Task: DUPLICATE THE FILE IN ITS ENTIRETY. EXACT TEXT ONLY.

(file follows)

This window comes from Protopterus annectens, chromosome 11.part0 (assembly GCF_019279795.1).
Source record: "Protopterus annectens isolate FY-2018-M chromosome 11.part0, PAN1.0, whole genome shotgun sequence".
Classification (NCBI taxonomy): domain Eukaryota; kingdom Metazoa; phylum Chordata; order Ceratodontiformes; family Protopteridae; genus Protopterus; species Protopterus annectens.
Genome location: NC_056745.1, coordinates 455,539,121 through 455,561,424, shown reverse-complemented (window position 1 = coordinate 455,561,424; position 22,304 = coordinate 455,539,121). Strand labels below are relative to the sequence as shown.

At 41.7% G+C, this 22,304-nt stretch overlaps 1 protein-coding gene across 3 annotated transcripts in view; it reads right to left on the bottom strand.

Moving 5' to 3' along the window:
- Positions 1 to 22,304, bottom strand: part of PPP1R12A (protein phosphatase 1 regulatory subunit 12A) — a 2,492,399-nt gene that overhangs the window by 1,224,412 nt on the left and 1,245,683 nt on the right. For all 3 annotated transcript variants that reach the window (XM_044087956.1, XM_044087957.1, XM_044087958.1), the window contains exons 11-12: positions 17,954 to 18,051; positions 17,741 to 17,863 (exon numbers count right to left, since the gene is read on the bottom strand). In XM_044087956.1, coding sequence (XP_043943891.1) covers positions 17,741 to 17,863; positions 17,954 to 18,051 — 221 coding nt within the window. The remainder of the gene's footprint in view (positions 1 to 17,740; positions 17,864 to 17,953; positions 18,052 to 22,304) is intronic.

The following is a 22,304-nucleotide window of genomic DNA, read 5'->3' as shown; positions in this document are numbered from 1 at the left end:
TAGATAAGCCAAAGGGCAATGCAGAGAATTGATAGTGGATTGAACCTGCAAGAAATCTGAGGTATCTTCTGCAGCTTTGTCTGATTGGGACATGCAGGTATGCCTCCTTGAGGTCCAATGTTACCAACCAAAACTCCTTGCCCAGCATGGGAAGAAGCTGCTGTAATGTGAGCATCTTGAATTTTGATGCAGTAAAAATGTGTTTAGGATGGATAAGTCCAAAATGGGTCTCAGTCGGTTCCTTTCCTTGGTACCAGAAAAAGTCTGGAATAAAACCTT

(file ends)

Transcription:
This window comes from Protopterus annectens, chromosome 11.part0 (assembly GCF_019279795.1).
Source record: "Protopterus annectens isolate FY-2018-M chromosome 11.part0, PAN1.0, whole genome shotgun sequence".
Classification (NCBI taxonomy): domain Eukaryota; kingdom Metazoa; phylum Chordata; order Ceratodontiformes; family Protopteridae; genus Protopterus; species Protopterus annectens.
Genome location: NC_056745.1, coordinates 455,539,121 through 455,561,424, shown reverse-complemented (window position 1 = coordinate 455,561,424; position 22,304 = coordinate 455,539,121). Strand labels below are relative to the sequence as shown.

At 41.7% G+C, this 22,304-nt stretch overlaps 1 protein-coding gene across 3 annotated transcripts in view; it reads right to left on the bottom strand.

Moving 5' to 3' along the window:
- Positions 1 to 22,304, bottom strand: part of PPP1R12A (protein phosphatase 1 regulatory subunit 12A) — a 2,492,399-nt gene that overhangs the window by 1,224,412 nt on the left and 1,245,683 nt on the right. For all 3 annotated transcript variants that reach the window (XM_044087956.1, XM_044087957.1, XM_044087958.1), the window contains exons 11-12: positions 17,954 to 18,051; positions 17,741 to 17,863 (exon numbers count right to left, since the gene is read on the bottom strand). In XM_044087956.1, coding sequence (XP_043943891.1) covers positions 17,741 to 17,863; positions 17,954 to 18,051 — 221 coding nt within the window. The remainder of the gene's footprint in view (positions 1 to 17,740; positions 17,864 to 17,953; positions 18,052 to 22,304) is intronic.

The following is a 22,304-nucleotide window of genomic DNA, read 5'->3' as shown; positions in this document are numbered from 1 at the left end:
TAGATAAGCCAAAGGGCAATGCAGAGAATTGATAGTGGATTGAACCTGCAAGAAATCTGAGGTATCTTCTGCAGCTTTGTCTGATTGGGACATGCAGGTATGCCTCCTTGAGGTCCAATGTTACCAACCAAAACTCCTTGCCCAGCATGGGAAGAAGCTGCTGTAATGTGAGCATCTTGAATTTTGATGCAGTAAAAATGTGTTTAGGATGGATAAGTCCAAAATGGGTCTCAGTCGGTTCCTTTCCTTGGTACCAGAAAAAGTCTGGAATAAAACCTT